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Iliad (Read 1962 times)
Yobolobobo
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Iliad
Nov 20th, 2005 at 10:17pm
 
During Latin a few days ago, we were talking about the Iliad.  When I first read it, I hadn't started slinging.  Thinking about it now though, I don't think there was anything about slings in the entire story!  This seems strange, especially because there is a style of throw named after the Greeks!  Has anyone else noticed this?
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bigkahuna
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Re: Iliad
Reply #1 - Nov 20th, 2005 at 10:48pm
 
Look up "Troy In England" on the internet. The theory is that the Iliad is really a story about a Bronze Age war between the people of western Europe and the people of southern Britain over control of the tin deposits in Britain that were needed to produce bronze. Interesting theory. Smiley Also explain why not many weapons were found at Troy. Smiley
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Give a man a fish and he will eat for a day. Teach a man to fish and he will sit in a boat and drink beer all day.
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slingbadger
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Re: Iliad
Reply #2 - Nov 21st, 2005 at 12:03pm
 
  I think the only reference to slings is an arm sling for binding a broken arm. I'll take a look through my copy though.
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The greatest of all the accomplishments of 20th cent. science has been the discovery of human ignorance  The main difference between genius and stupidity is that genius has it's limits.-Einstein   I'm getting psychic as I get older. Or is that psychotic?
 
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slingbadger
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Re: Iliad
Reply #3 - Nov 22nd, 2005 at 12:08pm
 
  Here we go

  There is a reference to a sling being used as a bandage in Book XIII
  " The spear was withdrawn from his wound by the noble Agenor, who bound up the hand with a bandage of fine spun wool. It was really a sling, which the lord Agenor's squire was able to lend him" Never says if the squire got it back ( or wanted it back)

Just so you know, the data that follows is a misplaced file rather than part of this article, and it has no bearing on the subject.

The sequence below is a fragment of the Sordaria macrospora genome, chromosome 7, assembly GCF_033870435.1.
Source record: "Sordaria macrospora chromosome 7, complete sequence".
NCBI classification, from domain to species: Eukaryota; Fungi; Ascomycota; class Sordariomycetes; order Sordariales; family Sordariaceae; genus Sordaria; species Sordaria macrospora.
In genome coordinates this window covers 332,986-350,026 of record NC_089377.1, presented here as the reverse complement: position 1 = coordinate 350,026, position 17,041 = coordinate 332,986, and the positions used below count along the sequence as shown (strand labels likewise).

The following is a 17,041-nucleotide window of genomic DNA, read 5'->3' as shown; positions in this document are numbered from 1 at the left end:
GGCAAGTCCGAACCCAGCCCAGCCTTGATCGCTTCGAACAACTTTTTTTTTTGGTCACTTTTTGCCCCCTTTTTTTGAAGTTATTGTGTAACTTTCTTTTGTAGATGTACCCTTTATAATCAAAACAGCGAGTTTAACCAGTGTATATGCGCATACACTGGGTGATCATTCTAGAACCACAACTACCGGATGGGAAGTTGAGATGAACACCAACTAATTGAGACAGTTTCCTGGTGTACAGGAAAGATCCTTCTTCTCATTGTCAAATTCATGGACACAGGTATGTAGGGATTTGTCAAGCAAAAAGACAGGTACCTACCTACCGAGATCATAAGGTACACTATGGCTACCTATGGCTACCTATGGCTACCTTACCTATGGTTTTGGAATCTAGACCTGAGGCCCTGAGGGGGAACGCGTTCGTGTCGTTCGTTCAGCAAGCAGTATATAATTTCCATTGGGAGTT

Also, there is mention of the Loricans, armorless warriors who" believed in the bow and the sling of fine spun wool. It was with these weapons that they had followed their Chief to Ilium; and there were indeed occasions when the Trojan company was cut to pieces by their vollies"

  In Book XII, there are references to showers of stones
  "The Trojans too hurled stones; and showers of rocks from the hands of either side came pelting to the ground like flakes in a blizzard"
  " Such were the showers of stones that flew in both directions, as the Achaeans pelted the Trojans and the Trojans the Achaeans, till the whole length of the wall was thundering to the vollies they exchanged"
  However, they don't mention really if the stone were really thrown by hand, sling, or siege engine.
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The greatest of all the accomplishments of 20th cent. science has been the discovery of human ignorance  The main difference between genius and stupidity is that genius has it's limits.-Einstein   I'm getting psychic as I get older. Or is that psychotic?
 
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Thearos
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Re: Iliad
Reply #4 - Feb 28th, 2009 at 9:02pm
 
(Lokrians)
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